A pair of students at University of California Berkeley recently published an opinion piece in the Daily Californian expressing outrage that a course on classical social theory would dare focus on…classical social theory. The central thrust of the piece—that the Western canon is “obsolete,” with insufficient value for minority students—ironically reveals a deep ignorance of the minority thinkers these students would prefer to study, many of whom were deeply influenced by the Western canon and by classical theorists. Here is W.E.B. DuBois:
I sit with Shakespeare, and he winces not. Across the color line I move arm and arm with Balzac and Dumas, where smiling men and welcoming women glide in gilded halls. From out of the caves of evening that swing between the strong-limbed Earth and the tracery of stars, I summon Aristotle and Aurelius and what soul I will, and they come all graciously with no scorn nor condescension. So, wed with Truth, I dwell above the veil. Is this the life you grudge us, O knightly America? Is this the life you long to change into the dull red hideousness of Georgia? Are you so afraid lest peering from this high Pisgah, between Philistine and Amalekite, we sight the Promised Land?
Not only does DuBois speak to the value he saw in these works, but also to the way the common experience of a canon creates a foundation for dialogue between different groups of people. By using the words of Shakespeare and Aurelius, he can throw the high values these white men espoused in the faces of those white men who “long to change into the dull red hideousness of Georgia” the world of justice and beauty those thinkers longed for. Rather than further marginalizing minorities, familiarity with the Western canon gives people a basis from which to engage with a dialogue that spans centuries, investigate it, debate it, and create a sense of shared intellectual community. Try to imagine Martin Luther King’s magisterial “Letter from Birmingham Jail” without its engagement with the works of Plato, Augustine, Thomas Aquinas, Martin Buber, Reinhold Niebuhr, and T.S. Eliot. It loses the power that Dr. King’s erudition and wisdom gave it.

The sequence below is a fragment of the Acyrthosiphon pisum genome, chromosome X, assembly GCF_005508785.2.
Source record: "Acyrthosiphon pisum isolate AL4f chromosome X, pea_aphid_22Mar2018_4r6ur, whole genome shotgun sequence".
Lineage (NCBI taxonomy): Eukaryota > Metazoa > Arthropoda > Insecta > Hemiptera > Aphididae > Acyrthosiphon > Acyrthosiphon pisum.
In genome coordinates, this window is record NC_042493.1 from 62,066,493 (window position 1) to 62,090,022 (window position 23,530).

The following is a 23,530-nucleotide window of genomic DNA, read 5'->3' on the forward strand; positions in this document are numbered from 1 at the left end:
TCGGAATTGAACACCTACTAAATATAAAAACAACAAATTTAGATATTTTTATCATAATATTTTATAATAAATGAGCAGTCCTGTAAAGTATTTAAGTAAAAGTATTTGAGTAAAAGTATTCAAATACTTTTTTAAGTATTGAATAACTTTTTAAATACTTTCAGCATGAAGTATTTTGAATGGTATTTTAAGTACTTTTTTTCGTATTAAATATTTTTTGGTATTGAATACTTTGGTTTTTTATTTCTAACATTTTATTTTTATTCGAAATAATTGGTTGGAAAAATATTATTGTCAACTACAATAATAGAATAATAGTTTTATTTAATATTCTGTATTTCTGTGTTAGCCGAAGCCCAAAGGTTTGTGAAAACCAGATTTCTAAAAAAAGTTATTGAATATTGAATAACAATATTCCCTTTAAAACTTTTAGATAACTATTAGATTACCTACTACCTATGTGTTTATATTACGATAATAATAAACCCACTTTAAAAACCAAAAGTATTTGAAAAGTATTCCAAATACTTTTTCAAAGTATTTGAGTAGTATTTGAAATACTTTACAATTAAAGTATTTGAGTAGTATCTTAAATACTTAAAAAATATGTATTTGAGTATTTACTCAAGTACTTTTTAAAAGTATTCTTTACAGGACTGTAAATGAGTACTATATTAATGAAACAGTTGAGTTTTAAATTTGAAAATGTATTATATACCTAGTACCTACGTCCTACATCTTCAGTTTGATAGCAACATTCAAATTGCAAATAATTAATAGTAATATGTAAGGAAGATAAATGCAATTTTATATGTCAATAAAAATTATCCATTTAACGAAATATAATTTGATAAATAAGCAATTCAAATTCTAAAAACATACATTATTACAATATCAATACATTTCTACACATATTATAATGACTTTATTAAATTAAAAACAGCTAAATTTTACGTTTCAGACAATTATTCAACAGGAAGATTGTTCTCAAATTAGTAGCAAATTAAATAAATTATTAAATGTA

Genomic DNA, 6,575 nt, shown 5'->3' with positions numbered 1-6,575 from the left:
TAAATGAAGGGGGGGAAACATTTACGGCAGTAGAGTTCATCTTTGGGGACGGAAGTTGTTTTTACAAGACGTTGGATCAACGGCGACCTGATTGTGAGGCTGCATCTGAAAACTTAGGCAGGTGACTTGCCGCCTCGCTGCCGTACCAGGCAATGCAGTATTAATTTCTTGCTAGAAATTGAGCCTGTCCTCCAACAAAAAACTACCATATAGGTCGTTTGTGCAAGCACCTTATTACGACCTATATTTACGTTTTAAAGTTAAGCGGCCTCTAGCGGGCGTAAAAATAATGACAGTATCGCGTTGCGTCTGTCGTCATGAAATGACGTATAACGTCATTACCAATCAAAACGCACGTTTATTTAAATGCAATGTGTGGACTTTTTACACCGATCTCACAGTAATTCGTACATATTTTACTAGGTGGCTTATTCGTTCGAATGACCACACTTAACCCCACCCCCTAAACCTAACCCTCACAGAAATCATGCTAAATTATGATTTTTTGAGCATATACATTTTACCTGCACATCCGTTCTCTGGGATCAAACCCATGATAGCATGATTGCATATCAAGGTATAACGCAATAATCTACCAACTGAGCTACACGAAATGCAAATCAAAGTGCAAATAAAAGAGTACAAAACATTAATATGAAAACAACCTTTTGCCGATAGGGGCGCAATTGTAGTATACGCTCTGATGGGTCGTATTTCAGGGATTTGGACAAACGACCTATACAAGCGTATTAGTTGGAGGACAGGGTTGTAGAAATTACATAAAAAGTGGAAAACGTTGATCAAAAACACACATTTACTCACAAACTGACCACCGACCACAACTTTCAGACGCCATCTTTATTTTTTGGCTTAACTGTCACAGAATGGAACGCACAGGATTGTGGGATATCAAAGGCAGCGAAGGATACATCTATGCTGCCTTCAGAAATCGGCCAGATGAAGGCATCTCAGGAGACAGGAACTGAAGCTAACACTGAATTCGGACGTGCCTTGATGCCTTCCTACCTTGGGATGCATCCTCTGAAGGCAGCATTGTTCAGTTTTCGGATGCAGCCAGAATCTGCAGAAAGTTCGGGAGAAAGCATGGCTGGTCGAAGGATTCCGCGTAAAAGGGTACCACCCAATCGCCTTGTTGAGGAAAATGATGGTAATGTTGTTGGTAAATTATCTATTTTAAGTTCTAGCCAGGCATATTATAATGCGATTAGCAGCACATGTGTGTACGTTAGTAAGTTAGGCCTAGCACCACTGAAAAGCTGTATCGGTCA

But there is yet a deeper problem with the students’ claim. If they are correct that Western thinkers have nothing to offer minorities, they are arguing that people cannot learn things of value from those outside their own group identity. That belief can only lead ultimately to a shattered and fragmented world.
These students would do better to recognize that we all can gain much by studying those different from ourselves. A counterfactual is instructive here. If rather than seeking to “dismantle the tyranny of the white male syllabus,” these students had engaged—critically and fully—with the materials presented, they would have had the opportunity to share with other students the things they felt were left out. The school newspaper compares poorly to the classroom as a place where students can engage in dialogue and debate. The classroom offered the students an opportunity to introduce the views of minority writers and compare them to classical theorists—and they missed it.
This student angst stems from one fallacious assumption: that the presentation of one kind of thought necessarily limits or “silences” other views. This is the same idea that leads to the disinvitation of visiting speakers: rather than adding their own views, students feel they must remove the speech they don’t agree with. But the world of ideas is not a zero-sum game. It’s quite the opposite, growing greater than the sum of its parts with each new idea considered. How very sad for students to so limit their vision that they never leave the familiarity of their own group identity, that they cannot test their beliefs against the centuries of discourse and debate and emerge more articulate, more thoughtful, and in short, better educated.
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